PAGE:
Vietnam is not an electoral democracy. Politics and the government are controlled by the CPV, and its Central Committee is the top decision-making body in Vietnam. The National Assembly, consisting of 498 members elected to five-year terms, generally follows the party’s dictates in legislation. Delegates to the Assembly can speak about grassroots complaints, influence legislation, question state ministers, and debate legal, social, and economic issues, within limits set by the party. The president, elected by the National Assembly for a five-year term, appoints the prime minister, who is confirmed by the legislature. A new president was elected in 2006, and the next National Assembly elections are scheduled for 2007. The CPV is the sole legal political party, and no opposition parties are permitted.

Corruption and abuse of office are serious problems. Citizens complain about official corruption, governmental inefficiency, opaque bureaucratic procedures, and unreasonable land seizures. Although senior party and government officials have publicly acknowledged growing public discontent, the government has mainly responded with a few high-profile prosecutions of officials and private individuals rather than by implementing comprehensive reforms. In January, the “PMU 18” scandal made headlines in local news, stirring a strong public reaction. PMU 18 is a bureau within the Ministry of Transportation responsible for road construction and other infrastructure projects. Several PMU 18 officials were alleged to have embezzled $1.8 million of official funds to gamble on soccer matches and procure commercial sex; computer records showed that at least 200 PMU 18 employees participated in gambling activities. Many foreign governments and international development organizations, whose development assistance to Vietnam comprise a significant part of PMU 18’s $2 billion annual budget, were strongly displeased. The minister of transportation resigned as a result of the scandal, and his deputy was arrested. The same month, the vice captain of the national soccer team was sentenced to jail for six years for fixing matches for profit. Vietnam was ranked 111 out of 163 countries surveyed in Transparency International’s 2006 Corruption Perceptions Index.

The government tightly controls the media. Journalists who overstep the bounds of permissible reporting—for example, by writing about sensitive political and economic matters or the CPV’s monopoly on power—are brought to court, sent to prison, or harassed. The director of a publishing company was reportedly told to resign in 2005 when the government learned of his plans to publish a memoir, written by former deputy prime minister Doan Duy Thanh, that was critical of the CPV. Foreign media representatives cannot travel outside Hanoi without government approval. Publications deemed offensive or inaccurate are subject to an official ban. A 1999 law requires journalists to pay damages to groups or individuals found to be harmed by press articles, even if the reports are accurate. At least one suit was filed under this law in September 1999 by the Haiphong Agriculture Materials and Transport Company against the popular newspaper Tuoi Tre Hanoi for defamation, although it was later withdrawn. Media reports on high-level governmental corruption and mismanagement provide a small outlet for public grievances. Under a 2006 decree, journalists face large fines for transgressions of censorship laws, including denying revolutionary achievements, spreading “harmful” information, or exhibiting “reactionary ideology.”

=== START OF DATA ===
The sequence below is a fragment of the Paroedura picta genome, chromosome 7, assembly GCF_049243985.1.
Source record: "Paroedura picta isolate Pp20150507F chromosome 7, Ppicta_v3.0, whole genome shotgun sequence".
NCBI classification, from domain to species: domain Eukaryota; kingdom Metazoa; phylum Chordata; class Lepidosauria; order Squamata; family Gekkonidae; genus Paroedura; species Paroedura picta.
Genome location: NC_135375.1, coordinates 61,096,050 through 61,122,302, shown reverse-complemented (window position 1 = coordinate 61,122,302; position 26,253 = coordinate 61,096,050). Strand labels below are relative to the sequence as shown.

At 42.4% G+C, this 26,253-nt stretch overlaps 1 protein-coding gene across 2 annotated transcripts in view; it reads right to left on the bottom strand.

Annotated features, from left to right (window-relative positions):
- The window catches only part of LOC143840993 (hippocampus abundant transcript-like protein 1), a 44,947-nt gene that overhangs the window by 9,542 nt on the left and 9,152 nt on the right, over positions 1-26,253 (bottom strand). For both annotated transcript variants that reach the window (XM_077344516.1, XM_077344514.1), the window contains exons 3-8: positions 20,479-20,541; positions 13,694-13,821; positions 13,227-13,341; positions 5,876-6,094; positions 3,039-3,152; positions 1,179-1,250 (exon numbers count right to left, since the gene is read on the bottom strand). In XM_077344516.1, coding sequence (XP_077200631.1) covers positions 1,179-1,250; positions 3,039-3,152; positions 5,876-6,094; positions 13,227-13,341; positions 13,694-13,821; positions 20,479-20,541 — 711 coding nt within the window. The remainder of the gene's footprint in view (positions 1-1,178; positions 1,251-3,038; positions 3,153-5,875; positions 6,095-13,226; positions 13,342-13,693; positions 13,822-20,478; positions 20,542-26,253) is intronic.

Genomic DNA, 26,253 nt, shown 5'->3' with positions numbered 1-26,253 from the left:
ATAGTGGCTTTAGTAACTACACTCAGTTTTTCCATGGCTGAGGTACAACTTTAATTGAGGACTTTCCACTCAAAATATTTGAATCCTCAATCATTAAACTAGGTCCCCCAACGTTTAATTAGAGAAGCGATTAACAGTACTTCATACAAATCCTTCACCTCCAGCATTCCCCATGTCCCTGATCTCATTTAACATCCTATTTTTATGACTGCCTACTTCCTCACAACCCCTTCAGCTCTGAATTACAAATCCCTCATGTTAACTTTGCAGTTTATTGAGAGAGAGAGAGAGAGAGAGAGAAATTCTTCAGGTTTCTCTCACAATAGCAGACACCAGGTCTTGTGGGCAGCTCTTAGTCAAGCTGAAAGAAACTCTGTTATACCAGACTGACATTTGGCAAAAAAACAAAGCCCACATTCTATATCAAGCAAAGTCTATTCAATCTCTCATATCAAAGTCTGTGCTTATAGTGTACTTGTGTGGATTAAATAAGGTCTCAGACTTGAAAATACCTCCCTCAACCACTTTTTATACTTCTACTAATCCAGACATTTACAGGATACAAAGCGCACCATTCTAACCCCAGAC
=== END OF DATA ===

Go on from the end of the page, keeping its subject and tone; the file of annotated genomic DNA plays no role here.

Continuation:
Television is the dominant medium. Vietnam Television broadcasts to the entire country, and there are many provincial television stations. Satellite television is officially restricted to senior officials, international hotels, and foreign businesses, but many Vietnamese homes and businesses pick up some foreign broadcasts via satellite. Some foreign channels, including Cable News Network (CNN) and the Discovery Channel, both based in the United States, are broadcast via cable. More than two million Vietnamese have access to the internet, which the government tightly controls. A 2003 law bans the receipt and distribution of antigovernment e-mail messages. Websites considered “reactionary” are blocked, including the Vietnamese-language website of the British Broadcasting Corporation (BBC) since May 2005, and owners of domestic websites must submit their content for official approval. Internet providers face fines and closure for breaking censorship rules, and cyberdissidents have been jailed.